It’s No Picnic!

Happy Labor Day!

This US federal holiday celebrates the economic and social contributions of the American worker. It was first observed in New York in 1882 and became a federal holiday in 1894. Today it has also become the traditional end of summer and the traditional way to celebrate is to have a picnic.

Of course Labor Day 2020 is like no other. Many of our work force are unemployed or underemployed due to the Covid-19 Pandemic, and many of the employed cannot go into work, but must stay at home. Still others, especially our doctors, nurses, and other health providers, are on the front lines, risking their lives for the rest of us. Still others are protesting in the streets, because it is time to for all men (women and children) to be created equal.

So life is no picnic right now. Many of us are hunkering down in our homes, but others are trying to celebrate this holiday as we used to — with a picnic outdoors.


Today’s picnic, albeit a socially distanced one, is a leisure pastime for ordinary people, a chance to grill hot dogs and play outdoor games, but during the Regency, a picnic was a fancier affair, and the working people of the period may have experienced it much differently than we do today.
In the early nineteenth century, picnicking was a way for the privileged classes to commune with nature, all the while consuming a feast assembled to minimize inconvenience and to enhance the outdoor experience. A beautiful site was selected some distance away. Each guest might have provided a dish to share or the host provided all the food. Entertainments were provided. The idyllic interlude was a pleasurable respite from day to day life.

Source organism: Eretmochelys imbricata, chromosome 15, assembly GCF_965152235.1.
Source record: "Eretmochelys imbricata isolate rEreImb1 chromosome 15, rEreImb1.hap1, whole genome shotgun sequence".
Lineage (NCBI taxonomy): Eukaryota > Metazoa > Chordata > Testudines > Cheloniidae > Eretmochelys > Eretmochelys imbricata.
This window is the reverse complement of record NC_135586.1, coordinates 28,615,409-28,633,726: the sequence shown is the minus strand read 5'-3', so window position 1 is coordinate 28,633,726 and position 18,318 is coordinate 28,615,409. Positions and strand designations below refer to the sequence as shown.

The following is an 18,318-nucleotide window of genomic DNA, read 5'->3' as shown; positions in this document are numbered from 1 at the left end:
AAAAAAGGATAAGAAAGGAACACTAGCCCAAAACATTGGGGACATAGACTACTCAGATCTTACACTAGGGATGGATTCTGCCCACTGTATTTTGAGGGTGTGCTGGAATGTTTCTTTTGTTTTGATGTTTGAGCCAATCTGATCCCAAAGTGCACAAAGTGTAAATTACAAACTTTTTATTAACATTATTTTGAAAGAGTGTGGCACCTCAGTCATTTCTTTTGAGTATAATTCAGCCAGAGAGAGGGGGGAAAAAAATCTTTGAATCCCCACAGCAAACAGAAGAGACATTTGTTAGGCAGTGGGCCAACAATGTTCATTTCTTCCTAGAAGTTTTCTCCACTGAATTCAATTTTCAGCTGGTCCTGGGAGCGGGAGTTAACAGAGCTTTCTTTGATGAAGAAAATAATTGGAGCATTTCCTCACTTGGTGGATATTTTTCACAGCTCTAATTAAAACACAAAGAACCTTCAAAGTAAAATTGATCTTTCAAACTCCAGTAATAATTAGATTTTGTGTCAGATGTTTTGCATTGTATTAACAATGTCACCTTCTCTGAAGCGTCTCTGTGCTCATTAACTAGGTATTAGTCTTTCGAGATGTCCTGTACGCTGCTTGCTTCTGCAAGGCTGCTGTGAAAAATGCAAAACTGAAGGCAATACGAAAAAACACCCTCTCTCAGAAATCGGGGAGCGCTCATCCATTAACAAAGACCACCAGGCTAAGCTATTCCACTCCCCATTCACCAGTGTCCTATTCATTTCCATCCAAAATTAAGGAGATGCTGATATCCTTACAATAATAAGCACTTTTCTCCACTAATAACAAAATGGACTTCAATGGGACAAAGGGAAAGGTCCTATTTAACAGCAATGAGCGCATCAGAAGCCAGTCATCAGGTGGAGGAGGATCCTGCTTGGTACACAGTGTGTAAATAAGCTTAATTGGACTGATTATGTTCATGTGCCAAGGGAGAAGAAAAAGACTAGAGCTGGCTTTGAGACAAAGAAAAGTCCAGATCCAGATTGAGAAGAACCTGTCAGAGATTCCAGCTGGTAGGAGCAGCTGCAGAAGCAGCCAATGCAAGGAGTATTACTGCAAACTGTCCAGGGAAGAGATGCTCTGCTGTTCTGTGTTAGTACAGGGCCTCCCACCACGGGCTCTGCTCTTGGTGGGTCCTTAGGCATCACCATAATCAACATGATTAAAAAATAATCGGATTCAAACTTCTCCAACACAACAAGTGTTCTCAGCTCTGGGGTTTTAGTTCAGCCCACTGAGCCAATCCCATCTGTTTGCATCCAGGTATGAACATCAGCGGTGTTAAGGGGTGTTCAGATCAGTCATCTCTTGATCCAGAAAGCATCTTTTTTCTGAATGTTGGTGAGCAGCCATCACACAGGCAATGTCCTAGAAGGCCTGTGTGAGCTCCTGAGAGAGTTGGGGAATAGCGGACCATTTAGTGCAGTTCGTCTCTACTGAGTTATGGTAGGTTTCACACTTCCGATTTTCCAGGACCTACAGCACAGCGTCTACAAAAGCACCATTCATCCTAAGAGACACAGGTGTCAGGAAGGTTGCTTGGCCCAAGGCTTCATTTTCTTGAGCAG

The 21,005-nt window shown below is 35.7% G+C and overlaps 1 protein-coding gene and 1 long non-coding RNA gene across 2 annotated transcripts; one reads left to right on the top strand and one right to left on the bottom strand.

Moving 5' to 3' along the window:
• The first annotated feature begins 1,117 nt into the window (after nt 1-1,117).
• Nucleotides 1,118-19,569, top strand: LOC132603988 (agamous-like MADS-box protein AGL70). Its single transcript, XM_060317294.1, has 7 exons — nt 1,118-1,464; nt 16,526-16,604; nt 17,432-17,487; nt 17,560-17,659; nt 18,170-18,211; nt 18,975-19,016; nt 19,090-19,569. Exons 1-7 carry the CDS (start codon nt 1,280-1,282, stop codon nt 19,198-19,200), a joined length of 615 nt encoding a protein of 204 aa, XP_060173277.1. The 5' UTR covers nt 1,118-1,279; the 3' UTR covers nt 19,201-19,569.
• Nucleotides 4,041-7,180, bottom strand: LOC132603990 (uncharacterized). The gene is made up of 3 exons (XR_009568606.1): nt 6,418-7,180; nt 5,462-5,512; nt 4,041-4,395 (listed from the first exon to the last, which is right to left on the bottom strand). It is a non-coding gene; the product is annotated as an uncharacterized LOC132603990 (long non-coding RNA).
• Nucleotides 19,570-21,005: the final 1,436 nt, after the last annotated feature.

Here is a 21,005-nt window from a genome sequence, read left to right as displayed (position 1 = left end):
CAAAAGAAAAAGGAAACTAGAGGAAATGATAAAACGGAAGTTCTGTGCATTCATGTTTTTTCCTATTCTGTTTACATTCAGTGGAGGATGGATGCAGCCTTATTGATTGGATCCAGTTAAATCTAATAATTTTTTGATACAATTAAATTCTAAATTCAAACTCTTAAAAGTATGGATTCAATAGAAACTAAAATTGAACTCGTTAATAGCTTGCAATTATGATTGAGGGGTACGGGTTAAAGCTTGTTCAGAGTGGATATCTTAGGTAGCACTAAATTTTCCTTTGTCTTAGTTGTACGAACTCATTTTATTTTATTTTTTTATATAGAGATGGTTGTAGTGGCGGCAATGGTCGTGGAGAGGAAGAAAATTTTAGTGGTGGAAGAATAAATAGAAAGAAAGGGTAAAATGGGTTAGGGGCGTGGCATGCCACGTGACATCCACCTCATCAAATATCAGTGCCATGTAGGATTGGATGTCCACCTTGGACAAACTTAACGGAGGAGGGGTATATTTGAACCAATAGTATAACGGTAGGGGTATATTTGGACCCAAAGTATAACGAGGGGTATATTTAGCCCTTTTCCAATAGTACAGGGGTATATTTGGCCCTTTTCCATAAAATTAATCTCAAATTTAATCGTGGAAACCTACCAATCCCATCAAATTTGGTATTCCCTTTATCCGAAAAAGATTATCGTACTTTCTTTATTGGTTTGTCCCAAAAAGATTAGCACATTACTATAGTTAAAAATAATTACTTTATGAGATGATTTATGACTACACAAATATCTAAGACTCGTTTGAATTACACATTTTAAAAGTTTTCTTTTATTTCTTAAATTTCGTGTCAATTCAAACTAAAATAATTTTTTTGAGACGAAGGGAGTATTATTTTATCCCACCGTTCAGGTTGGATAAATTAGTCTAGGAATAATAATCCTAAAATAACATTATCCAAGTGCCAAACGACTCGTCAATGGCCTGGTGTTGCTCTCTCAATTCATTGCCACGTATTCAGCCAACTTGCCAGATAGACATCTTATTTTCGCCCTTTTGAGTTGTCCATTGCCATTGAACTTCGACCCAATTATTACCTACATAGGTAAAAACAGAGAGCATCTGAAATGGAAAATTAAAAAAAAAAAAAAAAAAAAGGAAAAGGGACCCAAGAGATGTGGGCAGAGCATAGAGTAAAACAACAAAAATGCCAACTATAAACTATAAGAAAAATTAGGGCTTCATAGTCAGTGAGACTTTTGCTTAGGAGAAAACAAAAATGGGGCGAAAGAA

Except for the servants, for a Regency picnic required a great deal of work.Servants had to prepare, pack, and transport the food, the furniture, the plates, serving dishes, cutlery, and linens. The whole lot would be loaded on wagons but the wagons often could not reach the exact site of the picnic, so that the food, furniture, etc. would all have to be carried the rest of the way by servants, who would then have to set up everything, serve the food, and attend to the guests in any way they required. When the picnic was over, the servants had to clean up, repack everything, and carry it back.

It wasn’t until later in the Victorian period, with the rise of the middle class and the ready train transportation that picnics became a less exclusive leisure activity. So on this day, while we celebrate our very unique Labor day, let’s also remember the labor that used to go into a picnic. And let’s remember that times do get better!

(an earlier version of this blog post appeared on September 5, 2011)

About diane

Diane Gaston is the RITA award-winning author of Historical Romance for Harlequin Historical and Mills and Boon, with books that feature the darker side of the Regency. Formerly a mental health social worker, she is happiest now when deep in the psyches of soldiers, rakes and women who don’t always act like ladies.
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